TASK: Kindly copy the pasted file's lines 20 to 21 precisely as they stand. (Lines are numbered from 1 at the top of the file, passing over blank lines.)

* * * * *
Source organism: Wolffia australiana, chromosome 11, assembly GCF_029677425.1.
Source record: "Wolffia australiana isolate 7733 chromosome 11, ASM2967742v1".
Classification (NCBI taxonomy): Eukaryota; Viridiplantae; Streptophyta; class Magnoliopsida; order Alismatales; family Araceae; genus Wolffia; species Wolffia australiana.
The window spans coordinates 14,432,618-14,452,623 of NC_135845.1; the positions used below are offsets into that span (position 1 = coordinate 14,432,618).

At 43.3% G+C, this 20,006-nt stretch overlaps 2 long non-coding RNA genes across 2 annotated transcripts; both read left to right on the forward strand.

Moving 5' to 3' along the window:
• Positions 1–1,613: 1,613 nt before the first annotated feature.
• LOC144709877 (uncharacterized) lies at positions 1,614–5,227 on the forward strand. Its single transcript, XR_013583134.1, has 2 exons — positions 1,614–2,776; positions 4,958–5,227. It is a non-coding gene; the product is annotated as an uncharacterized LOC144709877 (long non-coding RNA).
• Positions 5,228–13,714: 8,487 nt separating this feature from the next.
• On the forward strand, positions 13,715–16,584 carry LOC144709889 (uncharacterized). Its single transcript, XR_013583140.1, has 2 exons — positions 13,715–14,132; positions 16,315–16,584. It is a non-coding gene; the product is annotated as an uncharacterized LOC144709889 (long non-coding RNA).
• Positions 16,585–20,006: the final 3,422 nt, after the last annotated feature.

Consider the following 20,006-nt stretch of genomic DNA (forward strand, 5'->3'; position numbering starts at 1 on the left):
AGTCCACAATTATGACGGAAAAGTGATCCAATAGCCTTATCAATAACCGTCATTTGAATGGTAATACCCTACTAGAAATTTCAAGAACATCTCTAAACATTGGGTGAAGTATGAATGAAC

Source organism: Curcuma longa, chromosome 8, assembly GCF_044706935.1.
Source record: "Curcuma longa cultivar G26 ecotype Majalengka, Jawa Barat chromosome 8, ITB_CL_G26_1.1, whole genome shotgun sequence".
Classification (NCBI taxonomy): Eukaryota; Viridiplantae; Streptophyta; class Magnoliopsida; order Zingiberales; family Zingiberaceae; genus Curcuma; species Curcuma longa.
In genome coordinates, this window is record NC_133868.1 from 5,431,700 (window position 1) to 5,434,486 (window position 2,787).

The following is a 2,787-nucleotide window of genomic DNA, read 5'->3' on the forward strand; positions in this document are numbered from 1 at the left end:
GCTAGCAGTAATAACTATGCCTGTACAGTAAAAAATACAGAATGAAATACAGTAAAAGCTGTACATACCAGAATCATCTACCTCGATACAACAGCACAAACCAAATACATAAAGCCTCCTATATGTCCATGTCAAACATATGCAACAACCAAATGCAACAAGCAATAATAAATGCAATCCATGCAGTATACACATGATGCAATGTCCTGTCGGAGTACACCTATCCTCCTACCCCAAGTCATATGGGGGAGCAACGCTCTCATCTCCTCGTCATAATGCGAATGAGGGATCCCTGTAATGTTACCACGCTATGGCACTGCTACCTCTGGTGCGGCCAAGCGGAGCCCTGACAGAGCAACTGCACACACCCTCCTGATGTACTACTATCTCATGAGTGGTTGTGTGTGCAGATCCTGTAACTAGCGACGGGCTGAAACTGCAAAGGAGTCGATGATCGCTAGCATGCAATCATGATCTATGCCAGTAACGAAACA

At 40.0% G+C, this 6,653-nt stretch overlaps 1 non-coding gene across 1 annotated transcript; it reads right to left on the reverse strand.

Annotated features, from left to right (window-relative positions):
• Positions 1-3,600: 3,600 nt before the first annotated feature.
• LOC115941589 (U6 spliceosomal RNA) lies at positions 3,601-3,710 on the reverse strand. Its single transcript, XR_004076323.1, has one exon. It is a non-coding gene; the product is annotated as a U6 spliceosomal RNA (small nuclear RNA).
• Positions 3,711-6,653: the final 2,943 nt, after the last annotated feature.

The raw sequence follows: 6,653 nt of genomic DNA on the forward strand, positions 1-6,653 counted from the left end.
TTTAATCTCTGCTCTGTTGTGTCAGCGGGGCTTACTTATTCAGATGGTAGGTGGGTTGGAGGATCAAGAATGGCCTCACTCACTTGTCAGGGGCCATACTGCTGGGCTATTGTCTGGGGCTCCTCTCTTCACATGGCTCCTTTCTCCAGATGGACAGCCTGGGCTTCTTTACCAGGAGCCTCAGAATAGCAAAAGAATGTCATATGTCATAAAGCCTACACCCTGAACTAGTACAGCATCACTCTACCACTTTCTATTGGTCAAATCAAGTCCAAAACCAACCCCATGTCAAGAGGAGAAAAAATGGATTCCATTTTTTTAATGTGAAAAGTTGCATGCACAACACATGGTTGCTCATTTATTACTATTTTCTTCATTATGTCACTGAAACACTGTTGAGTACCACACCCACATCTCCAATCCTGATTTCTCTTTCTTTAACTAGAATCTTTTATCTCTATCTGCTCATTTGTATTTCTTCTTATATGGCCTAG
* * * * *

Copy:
At 40.0% G+C, this 6,653-nt stretch overlaps 1 non-coding gene across 1 annotated transcript; it reads right to left on the reverse strand.

Annotated features, from left to right (window-relative positions):